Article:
If she loses her hair (the Taxol does that), go shopping with her for a wig if that will make her feel better. I have a wig I wear to work or out some places, but I get tired of it and wear scarves or cotton hats (sometimes nothing at home!). You might have some local wig shops that carry some turbans/scarves, etc. Or you can go on line to www.tlcdirect.org for some really nice items.
Most of all, please do not give up hope. If she's not fond of the computer, search this site for her for inspirational stories and find one or two you think she might like to read. Their are so many wonderful treatments available, so many success stories out there. Some of the things I hold on to is that even though this is a recurrence for me, I was cancer free for 6 years - the longer the better! And, it has not spread - all the lymph nodes the doctor took were clear, as was the washing! There are many who have had second and even third recurrences that have wonderful stories to tell. Even search for 'Lance Armstrong's' story on the internet. He's the bicyclist who won the Tour deFrance 7 times - his survival story is amazing.
Well, I hope this wasn't too much information, but I also hope it helps. Please keep us informed and be assured you are all in our thoughts and prayers.
Lots of hugs. . .
no too much info at all - i printed it! i have asked if i could move the lap top in her room so she could get on this site - so far ... no. but i will take your advise and go one day at a time... she eats well, considering- small portions, maybe 5 times a day -
are headaches common after chemo?
she is having a lot of anxiety and is taking ativan, as needed - maybe we need to get her something more on a specific basis
gotta go - shes calling ---
thank you - you are a great help!!!! - bonnie
No, headaches are not uncommon. Just before she loses her hair she may also feel a funny sensation on her head, much like if you had been wearing a hat all day or a ponytail. I've never used Ativan, but have heard from others it helps. And the more frequent meals are best - for anyone! It's so nice that she has her own room. But hopefully, she will not been in there all the time. Will she go out with you (errands, etc. or for a walk)? Just seeing some sunshine can make a difference in your mood also.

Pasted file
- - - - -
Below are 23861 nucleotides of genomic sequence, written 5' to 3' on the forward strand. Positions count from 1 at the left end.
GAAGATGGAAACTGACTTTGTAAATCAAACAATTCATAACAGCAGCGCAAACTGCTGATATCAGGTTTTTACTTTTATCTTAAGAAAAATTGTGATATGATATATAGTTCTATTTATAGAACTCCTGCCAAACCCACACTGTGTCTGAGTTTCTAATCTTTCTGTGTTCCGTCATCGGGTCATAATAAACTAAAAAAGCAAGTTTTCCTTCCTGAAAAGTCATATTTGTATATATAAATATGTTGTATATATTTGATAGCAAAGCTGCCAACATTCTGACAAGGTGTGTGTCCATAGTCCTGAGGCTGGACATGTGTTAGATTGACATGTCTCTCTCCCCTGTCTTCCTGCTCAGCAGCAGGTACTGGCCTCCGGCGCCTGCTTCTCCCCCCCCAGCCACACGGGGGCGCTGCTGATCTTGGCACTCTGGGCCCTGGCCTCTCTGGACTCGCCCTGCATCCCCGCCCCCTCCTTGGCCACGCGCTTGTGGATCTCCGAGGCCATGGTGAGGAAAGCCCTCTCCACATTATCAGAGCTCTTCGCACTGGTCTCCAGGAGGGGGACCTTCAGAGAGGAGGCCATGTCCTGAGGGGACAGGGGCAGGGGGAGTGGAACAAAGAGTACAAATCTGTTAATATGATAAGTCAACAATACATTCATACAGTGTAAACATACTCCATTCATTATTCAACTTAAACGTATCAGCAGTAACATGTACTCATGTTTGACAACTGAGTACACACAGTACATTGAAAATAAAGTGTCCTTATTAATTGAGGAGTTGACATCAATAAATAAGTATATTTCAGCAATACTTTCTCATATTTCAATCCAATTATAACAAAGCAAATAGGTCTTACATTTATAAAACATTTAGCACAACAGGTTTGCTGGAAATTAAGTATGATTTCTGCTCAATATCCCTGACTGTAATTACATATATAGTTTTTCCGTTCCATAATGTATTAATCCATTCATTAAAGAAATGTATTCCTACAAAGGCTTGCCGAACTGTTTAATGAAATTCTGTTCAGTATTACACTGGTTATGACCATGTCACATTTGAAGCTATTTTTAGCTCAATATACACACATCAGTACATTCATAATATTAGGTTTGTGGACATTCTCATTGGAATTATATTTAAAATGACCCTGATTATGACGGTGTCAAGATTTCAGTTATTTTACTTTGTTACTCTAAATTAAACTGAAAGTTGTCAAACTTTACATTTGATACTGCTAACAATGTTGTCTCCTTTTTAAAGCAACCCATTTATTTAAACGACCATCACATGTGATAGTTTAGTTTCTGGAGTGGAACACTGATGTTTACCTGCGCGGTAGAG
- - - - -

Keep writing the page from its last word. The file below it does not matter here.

Well, I'm so glad this info may help. Keep in touch.
I am so sorry to read about your sister in law, but what a wonderful gift you are to her. Thank you many times over from another ovarian cancer survivor. Monika has shared some good advice with you. I would like you to check on which anti nausea drug they are giving her. The headaches a lot of times are from zofran and they can give her something else for nausea. I get aloxi because we discovered the zofran was what I was getting headaches and migraines from. My Chemo nurse said this isn't unusual.
I use ambiem to rest and also at times take ativan but usually only when I am dealing with a lot of nausea as it takes that away and lets me sleep.
Many prayers and hugs your way. BonnieRose
thanks - bonnie rose - that's my name - bonnie - my dad use to call me bonnie blue eyes - so i thought that would be a nice name (he passed with lung cancer 15 yrs. ago)
however, my sis in law took ic dexamethasone prior to chemo for nausea - not sure what was in her iv -- but zofran sounds familiar
thanks for your help - her headaches have subsided a bit and seems to be doing really well today!
how are you doing?
Some pharmaceutical companies will donate the drugs or give them to you at a reduced rate. You can check through Senior Services or directly through the company.
thanks jami! excellent idea - put a note in to hollister for colostomy bags (not covered by even medicaid) -- i'll continue! thanks!